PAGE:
1 Year Olds

Picture of ABC BlocksREAD TO ME!

Have you begun reading to your baby? At the age of twelve months, most babies are more interested in learning to walk than in sitting still. But they still love books, even if they mostly use them “on the go!” When your toddler is standing, holding on to the furniture, or when he plops down for a few minutes on the floor, you can share a book with him. In short snatches of time, you can talk about an illustration, or read a few pages of text. Never force an active toddler to “sit still” to listen to books. Just keep presenting books in a positive, loving way. Eventually, his curiosity will get the better of him and he will want to hear more and more of the story!

Books are a good way to teach your toddler new words. As you read, point to an object on the page and say its name. Soon your child will want to point and name it, too! Many books have been written for toddlers for the purpose of introducing them to new words.

Read as much as your toddler wants to hear. Never force a busy toddler to sit and read a book! Keep offering books in a positive way. Your toddler will be hooked on books soon!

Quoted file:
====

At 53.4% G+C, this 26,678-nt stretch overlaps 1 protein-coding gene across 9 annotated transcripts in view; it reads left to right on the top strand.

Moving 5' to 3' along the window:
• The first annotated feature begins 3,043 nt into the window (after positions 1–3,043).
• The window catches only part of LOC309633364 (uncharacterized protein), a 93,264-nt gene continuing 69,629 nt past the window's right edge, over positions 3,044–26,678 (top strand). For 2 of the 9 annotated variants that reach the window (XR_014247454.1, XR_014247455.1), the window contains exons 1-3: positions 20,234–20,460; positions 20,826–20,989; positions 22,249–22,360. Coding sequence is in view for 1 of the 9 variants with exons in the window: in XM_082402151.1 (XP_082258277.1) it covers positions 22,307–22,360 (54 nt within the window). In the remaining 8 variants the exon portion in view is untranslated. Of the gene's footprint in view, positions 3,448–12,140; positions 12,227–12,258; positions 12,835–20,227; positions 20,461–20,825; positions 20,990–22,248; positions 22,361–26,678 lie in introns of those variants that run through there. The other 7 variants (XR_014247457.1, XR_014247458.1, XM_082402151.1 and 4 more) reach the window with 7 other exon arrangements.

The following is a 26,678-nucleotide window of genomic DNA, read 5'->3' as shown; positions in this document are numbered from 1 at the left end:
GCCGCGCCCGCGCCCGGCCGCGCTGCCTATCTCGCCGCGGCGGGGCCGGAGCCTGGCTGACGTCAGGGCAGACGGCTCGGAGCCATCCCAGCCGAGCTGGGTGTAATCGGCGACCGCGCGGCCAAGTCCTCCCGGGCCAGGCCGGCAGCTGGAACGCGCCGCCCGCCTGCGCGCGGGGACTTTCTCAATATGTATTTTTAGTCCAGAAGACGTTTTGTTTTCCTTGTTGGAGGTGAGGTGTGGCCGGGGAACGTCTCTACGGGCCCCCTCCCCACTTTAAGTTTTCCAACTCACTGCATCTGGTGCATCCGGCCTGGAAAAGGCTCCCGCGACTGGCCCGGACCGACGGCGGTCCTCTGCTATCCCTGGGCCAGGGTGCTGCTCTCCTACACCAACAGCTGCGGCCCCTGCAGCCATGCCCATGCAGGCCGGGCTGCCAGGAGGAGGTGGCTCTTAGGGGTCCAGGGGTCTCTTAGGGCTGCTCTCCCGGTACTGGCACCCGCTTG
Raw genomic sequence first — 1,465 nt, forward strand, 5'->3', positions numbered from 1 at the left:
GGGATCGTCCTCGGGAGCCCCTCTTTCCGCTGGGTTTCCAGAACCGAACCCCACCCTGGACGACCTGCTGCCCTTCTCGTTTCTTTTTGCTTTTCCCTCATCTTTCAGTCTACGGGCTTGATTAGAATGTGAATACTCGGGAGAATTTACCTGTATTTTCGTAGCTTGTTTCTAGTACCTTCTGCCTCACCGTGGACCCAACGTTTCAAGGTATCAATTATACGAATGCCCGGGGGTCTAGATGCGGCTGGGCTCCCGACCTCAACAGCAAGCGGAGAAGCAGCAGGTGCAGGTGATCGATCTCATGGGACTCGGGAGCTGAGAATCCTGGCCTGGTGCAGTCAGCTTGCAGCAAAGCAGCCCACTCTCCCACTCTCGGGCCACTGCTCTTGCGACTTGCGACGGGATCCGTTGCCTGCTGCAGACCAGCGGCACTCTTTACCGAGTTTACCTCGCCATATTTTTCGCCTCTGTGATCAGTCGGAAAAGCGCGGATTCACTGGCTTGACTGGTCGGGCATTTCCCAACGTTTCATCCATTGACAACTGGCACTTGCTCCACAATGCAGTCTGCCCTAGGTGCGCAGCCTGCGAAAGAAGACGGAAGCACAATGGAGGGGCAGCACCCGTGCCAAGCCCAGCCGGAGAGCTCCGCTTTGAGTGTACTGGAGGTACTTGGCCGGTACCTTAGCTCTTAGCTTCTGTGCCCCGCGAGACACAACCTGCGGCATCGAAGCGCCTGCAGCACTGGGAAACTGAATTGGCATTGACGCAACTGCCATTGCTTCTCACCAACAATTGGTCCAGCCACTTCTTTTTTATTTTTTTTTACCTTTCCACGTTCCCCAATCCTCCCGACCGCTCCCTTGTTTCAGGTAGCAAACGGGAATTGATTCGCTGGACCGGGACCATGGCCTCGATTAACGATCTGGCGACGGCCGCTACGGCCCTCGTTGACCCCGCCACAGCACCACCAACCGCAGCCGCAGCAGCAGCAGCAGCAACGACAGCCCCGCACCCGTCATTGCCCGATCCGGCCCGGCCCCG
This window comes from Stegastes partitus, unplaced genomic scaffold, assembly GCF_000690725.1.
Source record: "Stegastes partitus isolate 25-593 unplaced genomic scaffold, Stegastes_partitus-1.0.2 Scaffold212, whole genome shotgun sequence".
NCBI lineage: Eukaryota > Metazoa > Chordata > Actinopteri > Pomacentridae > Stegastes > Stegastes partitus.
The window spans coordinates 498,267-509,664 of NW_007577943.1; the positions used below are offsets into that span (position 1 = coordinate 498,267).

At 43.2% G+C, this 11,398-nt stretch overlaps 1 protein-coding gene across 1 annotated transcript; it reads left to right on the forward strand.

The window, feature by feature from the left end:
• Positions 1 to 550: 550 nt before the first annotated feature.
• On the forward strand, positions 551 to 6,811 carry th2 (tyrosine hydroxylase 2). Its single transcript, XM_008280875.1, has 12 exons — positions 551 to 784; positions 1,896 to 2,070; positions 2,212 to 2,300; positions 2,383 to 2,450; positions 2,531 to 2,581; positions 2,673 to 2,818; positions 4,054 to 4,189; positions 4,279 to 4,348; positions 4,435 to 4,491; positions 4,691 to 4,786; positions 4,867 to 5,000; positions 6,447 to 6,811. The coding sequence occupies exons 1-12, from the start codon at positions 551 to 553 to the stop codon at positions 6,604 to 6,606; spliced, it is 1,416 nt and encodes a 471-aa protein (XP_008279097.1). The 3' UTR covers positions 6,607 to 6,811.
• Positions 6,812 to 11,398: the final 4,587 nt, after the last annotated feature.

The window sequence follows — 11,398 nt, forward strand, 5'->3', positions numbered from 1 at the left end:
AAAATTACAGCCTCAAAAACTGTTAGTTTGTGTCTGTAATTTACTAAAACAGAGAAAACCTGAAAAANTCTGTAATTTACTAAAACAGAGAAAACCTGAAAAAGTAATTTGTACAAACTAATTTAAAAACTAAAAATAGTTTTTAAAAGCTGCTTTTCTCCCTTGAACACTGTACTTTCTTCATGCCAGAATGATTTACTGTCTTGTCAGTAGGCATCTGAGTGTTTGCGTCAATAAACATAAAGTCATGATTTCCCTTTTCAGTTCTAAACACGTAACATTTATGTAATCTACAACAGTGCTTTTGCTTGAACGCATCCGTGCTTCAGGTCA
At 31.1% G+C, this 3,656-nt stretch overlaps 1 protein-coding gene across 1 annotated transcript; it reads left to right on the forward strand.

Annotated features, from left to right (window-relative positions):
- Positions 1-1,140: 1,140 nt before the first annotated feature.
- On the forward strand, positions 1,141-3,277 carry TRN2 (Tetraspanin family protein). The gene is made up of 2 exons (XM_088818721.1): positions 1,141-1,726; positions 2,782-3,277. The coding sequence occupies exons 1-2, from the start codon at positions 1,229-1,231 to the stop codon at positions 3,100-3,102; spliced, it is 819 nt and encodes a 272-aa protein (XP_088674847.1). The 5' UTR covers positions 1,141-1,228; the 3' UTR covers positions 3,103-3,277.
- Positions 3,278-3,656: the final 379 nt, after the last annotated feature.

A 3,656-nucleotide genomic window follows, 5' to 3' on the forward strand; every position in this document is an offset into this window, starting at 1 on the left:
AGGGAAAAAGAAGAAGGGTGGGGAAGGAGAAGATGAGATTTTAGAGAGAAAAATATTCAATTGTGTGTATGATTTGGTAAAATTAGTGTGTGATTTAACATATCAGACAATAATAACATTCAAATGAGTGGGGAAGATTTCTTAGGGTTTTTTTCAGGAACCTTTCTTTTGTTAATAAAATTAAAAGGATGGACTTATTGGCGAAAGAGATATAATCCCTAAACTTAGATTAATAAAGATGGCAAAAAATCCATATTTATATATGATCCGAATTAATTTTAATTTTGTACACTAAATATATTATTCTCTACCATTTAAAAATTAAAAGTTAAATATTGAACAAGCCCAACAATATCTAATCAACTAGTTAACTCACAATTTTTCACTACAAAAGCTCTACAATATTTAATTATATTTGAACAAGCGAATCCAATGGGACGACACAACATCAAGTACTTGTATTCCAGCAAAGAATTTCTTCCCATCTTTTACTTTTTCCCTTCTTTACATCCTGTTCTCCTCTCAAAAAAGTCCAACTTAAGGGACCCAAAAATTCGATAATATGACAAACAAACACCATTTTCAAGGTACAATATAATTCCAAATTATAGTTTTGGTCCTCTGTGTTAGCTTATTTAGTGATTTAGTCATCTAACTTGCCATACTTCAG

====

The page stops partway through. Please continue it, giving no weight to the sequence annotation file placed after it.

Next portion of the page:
For the last twelve months, your conversations with your little one have been slightly “one-sided.” While you have communicated with your baby in many ways, most of her communication with you has been non-verbal. You have probably enjoyed hearing her explore speech sounds, babbling and cooing for the sheer pleasure of playing with her voice. Now comes your reward for all the months of talking and singing and explaining and chanting nursery rhymes. Very soon, your baby will begin to say real words like “Mama, “ “Dada,” “ball,” “babee,” and “NO!”

At last, she will be able to communicate with you through speech. However, she will continue to use pointing and gesturing to let you know what she wants. It will still be some time before she can articulate her needs clearly through language. When she points to something she wants, say the word for her: “Do you want a drink now?” She is eager to learn to speak, and this is the best way to give her new words. You may be amazed at how much language she can understand. She can probably follow simple instructions from you, such as “Bring me your truck.” Her receptive language will be far more developed than her spoken language for most of her childhood.

Information adapted from Baby TALK